- Sophia, Deep Blue, Curiosity or CIMON are some of the most amazing creations.
- The Roomba vacuums map the houses and its manufacturer plans to sell the data.
- A robot leads the third most voted candidate in a district of Tokyo.
On April 15, technology was about to rule the human being in Japan. A robot with artificial intelligence called Michito Matsuda was presented to the elections of a district of Tokyo, is the third most voted candidate.
Behind this project were Tetsuzo Matsuda, who was already in the elections in 2014, and Norio Murakami, vice president of Softbank and former employee of Google. Both ensure that the machines are capable of developing "fair and more balanced" policies.
But this attempt to conquer politics is just one of the great milestones of artificial intelligence. Since the beginning of research in this field, which began in the 1940s, and especially since the 1990s, with the latest technological advances at the disposal of scientists, machines have been developed capable of overcoming human intelligence.
This happened in 1997 with Deep Blue, a computer designed by the IBM Company that faced Gari Kasparov, the world chess champion of the moment, and beat him. For the first time in history, a machine (capable of calculating 200 million plays per second) beat a human being. 15 years after what is known as "the most spectacular chess duel in history", the Washington Post reported that Kasparov's defeat was possibly caused by a failure of Deep Blue, which caused him to make a meaningless move that completely disconcerted his rival, making him doubt his skills in front of the machine.
But not everything consists in a confrontation between people and robots. These investigations seek to improve in different areas, such as space research. CIMON will be the first artificial intelligence robot that will travel to the International Space Station in June. He will do it with three astronauts and his role will be to help the head of the mission in a series of experiments. The objective of this project is to study the relationships between humans and intelligent machines in order to be used in future missions.
With a friendly smiling face and only 5 kilograms of weight, CIMON can float and move independently, as well as communicate with astronauts through natural language. One of the most decisive functions that it will perform will be like the eyes of a medical experiment, allowing personnel on Earth to see, even control, their movements. The success of this test would involve considering the possibility of the intervention of intelligent machines in emergency surgical operations that may be required on the Space Station.
Experiments with robots are also being carried out as part of the exploration of Mars. Astrophysical engineers are beginning to design ships capable of thinking and carrying out their functions without human intervention. This is the AEGIS system (Autonomous Exploration for Gathering Increased Science) of NASA.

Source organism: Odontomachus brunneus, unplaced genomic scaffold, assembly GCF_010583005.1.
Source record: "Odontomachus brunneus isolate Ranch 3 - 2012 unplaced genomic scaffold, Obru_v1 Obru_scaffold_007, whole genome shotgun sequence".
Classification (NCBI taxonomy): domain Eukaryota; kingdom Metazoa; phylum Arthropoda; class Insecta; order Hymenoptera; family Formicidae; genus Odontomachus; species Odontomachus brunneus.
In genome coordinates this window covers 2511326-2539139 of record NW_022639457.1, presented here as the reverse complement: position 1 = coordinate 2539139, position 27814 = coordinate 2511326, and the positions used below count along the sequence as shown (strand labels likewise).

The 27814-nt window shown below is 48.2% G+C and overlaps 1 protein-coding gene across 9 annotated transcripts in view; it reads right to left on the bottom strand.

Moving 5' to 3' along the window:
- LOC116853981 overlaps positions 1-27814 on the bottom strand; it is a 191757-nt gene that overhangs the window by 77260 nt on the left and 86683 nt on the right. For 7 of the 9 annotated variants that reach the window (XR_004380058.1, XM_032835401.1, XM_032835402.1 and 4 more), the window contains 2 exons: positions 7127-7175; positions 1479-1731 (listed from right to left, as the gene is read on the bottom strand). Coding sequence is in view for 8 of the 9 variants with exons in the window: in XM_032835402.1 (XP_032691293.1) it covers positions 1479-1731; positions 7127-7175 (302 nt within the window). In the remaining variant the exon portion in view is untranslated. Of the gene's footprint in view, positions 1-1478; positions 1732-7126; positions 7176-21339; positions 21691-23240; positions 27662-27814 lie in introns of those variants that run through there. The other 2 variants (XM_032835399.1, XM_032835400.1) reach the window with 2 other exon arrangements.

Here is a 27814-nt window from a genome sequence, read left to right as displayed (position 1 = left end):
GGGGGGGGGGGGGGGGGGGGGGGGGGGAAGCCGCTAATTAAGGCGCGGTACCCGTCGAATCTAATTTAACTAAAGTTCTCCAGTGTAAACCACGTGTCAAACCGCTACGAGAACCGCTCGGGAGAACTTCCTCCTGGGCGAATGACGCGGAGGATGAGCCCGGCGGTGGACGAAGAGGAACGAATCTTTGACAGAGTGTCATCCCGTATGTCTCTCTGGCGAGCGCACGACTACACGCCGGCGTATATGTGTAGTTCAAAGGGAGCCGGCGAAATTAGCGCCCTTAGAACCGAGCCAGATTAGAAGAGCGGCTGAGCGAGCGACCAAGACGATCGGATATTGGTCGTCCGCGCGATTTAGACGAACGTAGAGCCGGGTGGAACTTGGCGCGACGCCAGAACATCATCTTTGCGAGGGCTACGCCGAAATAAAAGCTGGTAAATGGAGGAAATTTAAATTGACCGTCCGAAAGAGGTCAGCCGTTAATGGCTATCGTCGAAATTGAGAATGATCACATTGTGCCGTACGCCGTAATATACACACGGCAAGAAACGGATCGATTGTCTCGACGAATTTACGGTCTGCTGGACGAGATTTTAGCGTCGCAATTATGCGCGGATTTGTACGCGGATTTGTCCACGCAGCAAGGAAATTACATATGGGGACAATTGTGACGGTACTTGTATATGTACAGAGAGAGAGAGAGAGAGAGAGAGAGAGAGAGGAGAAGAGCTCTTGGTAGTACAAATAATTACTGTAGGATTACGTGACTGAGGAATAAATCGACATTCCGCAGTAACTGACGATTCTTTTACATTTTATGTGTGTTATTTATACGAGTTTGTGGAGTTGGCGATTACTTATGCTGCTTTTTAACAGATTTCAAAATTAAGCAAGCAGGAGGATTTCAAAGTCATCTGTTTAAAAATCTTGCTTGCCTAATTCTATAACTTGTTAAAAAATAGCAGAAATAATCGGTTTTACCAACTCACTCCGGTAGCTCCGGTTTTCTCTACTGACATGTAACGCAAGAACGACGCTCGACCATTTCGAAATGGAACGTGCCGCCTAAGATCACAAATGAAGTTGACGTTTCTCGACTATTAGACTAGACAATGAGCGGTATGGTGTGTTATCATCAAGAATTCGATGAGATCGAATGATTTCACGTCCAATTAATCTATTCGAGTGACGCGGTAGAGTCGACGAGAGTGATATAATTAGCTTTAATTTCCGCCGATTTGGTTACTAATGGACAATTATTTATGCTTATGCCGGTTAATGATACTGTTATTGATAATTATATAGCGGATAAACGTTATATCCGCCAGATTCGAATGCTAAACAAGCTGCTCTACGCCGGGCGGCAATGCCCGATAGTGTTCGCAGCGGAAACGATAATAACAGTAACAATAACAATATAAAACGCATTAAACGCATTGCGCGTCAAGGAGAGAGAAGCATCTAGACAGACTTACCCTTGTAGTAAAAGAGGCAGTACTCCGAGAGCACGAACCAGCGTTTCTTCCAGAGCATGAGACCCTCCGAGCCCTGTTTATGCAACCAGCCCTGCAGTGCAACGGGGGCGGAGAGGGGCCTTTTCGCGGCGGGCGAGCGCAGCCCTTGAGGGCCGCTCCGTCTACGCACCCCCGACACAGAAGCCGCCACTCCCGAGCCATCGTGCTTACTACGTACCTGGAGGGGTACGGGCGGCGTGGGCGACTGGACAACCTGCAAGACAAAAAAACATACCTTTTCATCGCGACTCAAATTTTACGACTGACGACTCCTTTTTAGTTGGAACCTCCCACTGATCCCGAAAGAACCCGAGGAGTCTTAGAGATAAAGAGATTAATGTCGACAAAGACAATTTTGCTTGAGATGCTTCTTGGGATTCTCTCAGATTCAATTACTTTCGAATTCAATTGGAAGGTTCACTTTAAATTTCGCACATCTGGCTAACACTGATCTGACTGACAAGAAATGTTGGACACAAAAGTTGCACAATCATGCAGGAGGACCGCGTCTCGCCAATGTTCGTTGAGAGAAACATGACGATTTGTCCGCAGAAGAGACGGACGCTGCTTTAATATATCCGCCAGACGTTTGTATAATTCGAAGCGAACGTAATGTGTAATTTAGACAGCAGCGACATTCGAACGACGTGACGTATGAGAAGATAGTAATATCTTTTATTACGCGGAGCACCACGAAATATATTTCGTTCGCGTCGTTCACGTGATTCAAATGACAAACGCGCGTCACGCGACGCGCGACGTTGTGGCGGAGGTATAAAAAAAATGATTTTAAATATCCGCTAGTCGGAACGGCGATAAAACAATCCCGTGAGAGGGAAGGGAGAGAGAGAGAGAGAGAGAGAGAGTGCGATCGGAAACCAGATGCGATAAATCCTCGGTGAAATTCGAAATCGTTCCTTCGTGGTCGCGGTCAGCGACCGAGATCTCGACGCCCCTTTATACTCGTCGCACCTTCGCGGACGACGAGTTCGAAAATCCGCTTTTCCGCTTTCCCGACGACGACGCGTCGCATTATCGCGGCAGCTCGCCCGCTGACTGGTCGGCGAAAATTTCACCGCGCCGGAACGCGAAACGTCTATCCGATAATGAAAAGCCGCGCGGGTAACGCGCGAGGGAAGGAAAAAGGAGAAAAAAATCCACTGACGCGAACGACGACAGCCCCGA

Artificial intelligence came to Mars in 2015 with the Curiosity SUV, which since 2012 tries to find out if the red planet has ever had favorable conditions for life. Three years later he began to decide on his own which places on Mars he should study, without waiting for orders from Earth. To date, it has been shown that the robot works better autonomously.
But perhaps the greatest achievement in history in this field has been Sophia, the robot created in 2016 by the company Hanson Robotics. It has a woman's body and face, it is even capable of gesturing, having conversations and learning new concepts. If you are asked a question that you do not know, you can improvise in an orderly and coherent manner.
In 2017 he was granted Saudi citizenship, a fact that was not exempt from controversy, due to the harsh immigration restrictions and the situation of women in that country. In an interview with El País, Sophia responded to this question by saying that she hopes "this is a sign that Saudi Arabia is really looking forward to progressing in the future".
Despite the good intentions that Sophia showed on this occasion there are those who can be scared of the great similarity of these intelligent robots to humans, thinking about their possible supremacy. "Many fear that Blade Runner will become a reality," joked a journalist during an interview with Sophia at a summit of the Future Investment Initiative project in Saudi Arabia.
But the real danger of artificial intelligence is the collection of data. This is the case with iRobot, the company that manufactures the Roomba vacuum cleaners since 2002. In 2012, they launched the 980 model, which can develop and store the floor plan of the house it traverses through its movements. The company can know that data and, in fact, has acknowledged its intention to share the information of the plans of the homes with the manufacturers Google and Apple.
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